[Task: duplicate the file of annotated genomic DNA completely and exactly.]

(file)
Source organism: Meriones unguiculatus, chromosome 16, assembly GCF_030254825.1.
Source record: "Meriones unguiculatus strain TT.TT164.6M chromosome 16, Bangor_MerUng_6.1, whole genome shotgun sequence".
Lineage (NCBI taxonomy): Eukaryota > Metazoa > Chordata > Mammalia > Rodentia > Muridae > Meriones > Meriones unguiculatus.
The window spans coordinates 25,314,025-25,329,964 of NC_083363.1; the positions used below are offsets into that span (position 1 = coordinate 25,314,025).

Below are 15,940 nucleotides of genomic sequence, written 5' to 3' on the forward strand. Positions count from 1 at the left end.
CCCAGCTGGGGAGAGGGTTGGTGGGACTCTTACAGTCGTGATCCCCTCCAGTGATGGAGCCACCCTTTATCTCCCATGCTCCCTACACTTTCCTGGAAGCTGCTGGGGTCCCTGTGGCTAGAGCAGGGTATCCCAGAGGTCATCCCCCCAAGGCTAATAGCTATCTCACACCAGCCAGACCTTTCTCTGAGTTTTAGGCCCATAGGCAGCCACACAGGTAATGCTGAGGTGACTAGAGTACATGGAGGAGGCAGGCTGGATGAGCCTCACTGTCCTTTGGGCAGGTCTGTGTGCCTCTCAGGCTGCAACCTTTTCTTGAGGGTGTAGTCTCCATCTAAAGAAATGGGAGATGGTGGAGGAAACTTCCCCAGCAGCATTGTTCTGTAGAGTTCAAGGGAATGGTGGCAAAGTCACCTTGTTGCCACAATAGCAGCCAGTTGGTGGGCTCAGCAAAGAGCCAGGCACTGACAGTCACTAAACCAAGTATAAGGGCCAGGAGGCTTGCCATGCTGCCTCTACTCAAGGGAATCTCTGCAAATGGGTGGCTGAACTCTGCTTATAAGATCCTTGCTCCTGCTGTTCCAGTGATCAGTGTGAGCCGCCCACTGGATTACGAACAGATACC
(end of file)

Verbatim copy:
Source organism: Meriones unguiculatus, chromosome 16, assembly GCF_030254825.1.
Source record: "Meriones unguiculatus strain TT.TT164.6M chromosome 16, Bangor_MerUng_6.1, whole genome shotgun sequence".
Lineage (NCBI taxonomy): Eukaryota > Metazoa > Chordata > Mammalia > Rodentia > Muridae > Meriones > Meriones unguiculatus.
The window spans coordinates 25,314,025-25,329,964 of NC_083363.1; the positions used below are offsets into that span (position 1 = coordinate 25,314,025).

Below are 15,940 nucleotides of genomic sequence, written 5' to 3' on the forward strand. Positions count from 1 at the left end.
CCCAGCTGGGGAGAGGGTTGGTGGGACTCTTACAGTCGTGATCCCCTCCAGTGATGGAGCCACCCTTTATCTCCCATGCTCCCTACACTTTCCTGGAAGCTGCTGGGGTCCCTGTGGCTAGAGCAGGGTATCCCAGAGGTCATCCCCCCAAGGCTAATAGCTATCTCACACCAGCCAGACCTTTCTCTGAGTTTTAGGCCCATAGGCAGCCACACAGGTAATGCTGAGGTGACTAGAGTACATGGAGGAGGCAGGCTGGATGAGCCTCACTGTCCTTTGGGCAGGTCTGTGTGCCTCTCAGGCTGCAACCTTTTCTTGAGGGTGTAGTCTCCATCTAAAGAAATGGGAGATGGTGGAGGAAACTTCCCCAGCAGCATTGTTCTGTAGAGTTCAAGGGAATGGTGGCAAAGTCACCTTGTTGCCACAATAGCAGCCAGTTGGTGGGCTCAGCAAAGAGCCAGGCACTGACAGTCACTAAACCAAGTATAAGGGCCAGGAGGCTTGCCATGCTGCCTCTACTCAAGGGAATCTCTGCAAATGGGTGGCTGAACTCTGCTTATAAGATCCTTGCTCCTGCTGTTCCAGTGATCAGTGTGAGCCGCCCACTGGATTACGAACAGATACC